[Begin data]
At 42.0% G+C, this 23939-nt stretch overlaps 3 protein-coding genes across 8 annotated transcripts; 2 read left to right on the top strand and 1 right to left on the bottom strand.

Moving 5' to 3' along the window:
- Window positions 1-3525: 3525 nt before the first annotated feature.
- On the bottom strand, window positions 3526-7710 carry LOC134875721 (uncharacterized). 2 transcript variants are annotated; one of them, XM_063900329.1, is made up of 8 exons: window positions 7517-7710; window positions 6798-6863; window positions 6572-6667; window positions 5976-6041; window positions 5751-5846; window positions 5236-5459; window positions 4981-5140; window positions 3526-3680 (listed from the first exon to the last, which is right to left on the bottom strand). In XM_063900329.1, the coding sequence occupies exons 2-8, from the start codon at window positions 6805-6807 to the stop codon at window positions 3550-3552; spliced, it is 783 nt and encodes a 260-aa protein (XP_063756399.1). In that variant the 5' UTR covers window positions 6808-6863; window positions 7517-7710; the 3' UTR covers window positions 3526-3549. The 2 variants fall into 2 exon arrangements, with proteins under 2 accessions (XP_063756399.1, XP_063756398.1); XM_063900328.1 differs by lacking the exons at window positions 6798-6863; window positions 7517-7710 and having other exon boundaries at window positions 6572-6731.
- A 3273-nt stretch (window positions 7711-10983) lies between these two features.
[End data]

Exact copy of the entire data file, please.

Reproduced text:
At 42.0% G+C, this 23939-nt stretch overlaps 3 protein-coding genes across 8 annotated transcripts; 2 read left to right on the top strand and 1 right to left on the bottom strand.

Moving 5' to 3' along the window:
- Window positions 1-3525: 3525 nt before the first annotated feature.
- On the bottom strand, window positions 3526-7710 carry LOC134875721 (uncharacterized). 2 transcript variants are annotated; one of them, XM_063900329.1, is made up of 8 exons: window positions 7517-7710; window positions 6798-6863; window positions 6572-6667; window positions 5976-6041; window positions 5751-5846; window positions 5236-5459; window positions 4981-5140; window positions 3526-3680 (listed from the first exon to the last, which is right to left on the bottom strand). In XM_063900329.1, the coding sequence occupies exons 2-8, from the start codon at window positions 6805-6807 to the stop codon at window positions 3550-3552; spliced, it is 783 nt and encodes a 260-aa protein (XP_063756399.1). In that variant the 5' UTR covers window positions 6808-6863; window positions 7517-7710; the 3' UTR covers window positions 3526-3549. The 2 variants fall into 2 exon arrangements, with proteins under 2 accessions (XP_063756399.1, XP_063756398.1); XM_063900328.1 differs by lacking the exons at window positions 6798-6863; window positions 7517-7710 and having other exon boundaries at window positions 6572-6731.
- A 3273-nt stretch (window positions 7711-10983) lies between these two features.